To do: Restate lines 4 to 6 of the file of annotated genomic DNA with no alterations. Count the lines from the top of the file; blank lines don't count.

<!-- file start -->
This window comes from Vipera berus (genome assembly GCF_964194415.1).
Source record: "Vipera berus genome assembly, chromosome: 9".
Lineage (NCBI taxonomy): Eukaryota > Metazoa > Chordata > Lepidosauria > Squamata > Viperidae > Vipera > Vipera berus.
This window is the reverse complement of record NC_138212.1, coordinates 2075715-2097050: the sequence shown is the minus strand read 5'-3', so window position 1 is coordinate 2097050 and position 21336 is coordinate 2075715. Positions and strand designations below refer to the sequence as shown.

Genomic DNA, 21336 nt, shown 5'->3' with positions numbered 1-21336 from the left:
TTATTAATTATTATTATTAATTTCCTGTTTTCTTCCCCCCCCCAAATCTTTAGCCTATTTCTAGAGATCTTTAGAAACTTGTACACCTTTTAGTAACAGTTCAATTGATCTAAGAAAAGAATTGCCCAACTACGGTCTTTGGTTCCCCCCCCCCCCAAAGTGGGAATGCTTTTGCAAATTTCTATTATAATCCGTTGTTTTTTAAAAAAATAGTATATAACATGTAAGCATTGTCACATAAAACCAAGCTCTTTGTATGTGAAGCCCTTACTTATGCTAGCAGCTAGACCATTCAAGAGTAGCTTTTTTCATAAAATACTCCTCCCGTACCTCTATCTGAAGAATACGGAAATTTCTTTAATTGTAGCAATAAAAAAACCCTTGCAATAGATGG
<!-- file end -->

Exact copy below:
This window is the reverse complement of record NC_138212.1, coordinates 2075715-2097050: the sequence shown is the minus strand read 5'-3', so window position 1 is coordinate 2097050 and position 21336 is coordinate 2075715. Positions and strand designations below refer to the sequence as shown.

Genomic DNA, 21336 nt, shown 5'->3' with positions numbered 1-21336 from the left:
TTATTAATTATTATTATTAATTTCCTGTTTTCTTCCCCCCCCCAAATCTTTAGCCTATTTCTAGAGATCTTTAGAAACTTGTACACCTTTTAGTAACAGTTCAATTGATCTAAGAAAAGAATTGCCCAACTACGGTCTTTGGTTCCCCCCCCCCCCAAAGTGGGAATGCTTTTGCAAATTTCTATTATAATCCGTTGTTTTTTAAAAAAATAGTATATAACATGTAAGCATTGTCACATAAAACCAAGCTCTTTGTATGTGAAGCCCTTACTTATGCTAGCAGCTAGACCATTCAAGAGTAGCTTTTTTCATAAAATACTCCTCCCGTACCTCTATCTGAAGAATACGGAAATTTCTTTAATTGTAGCAATAAAAAAACCCTTGCAATAGATGG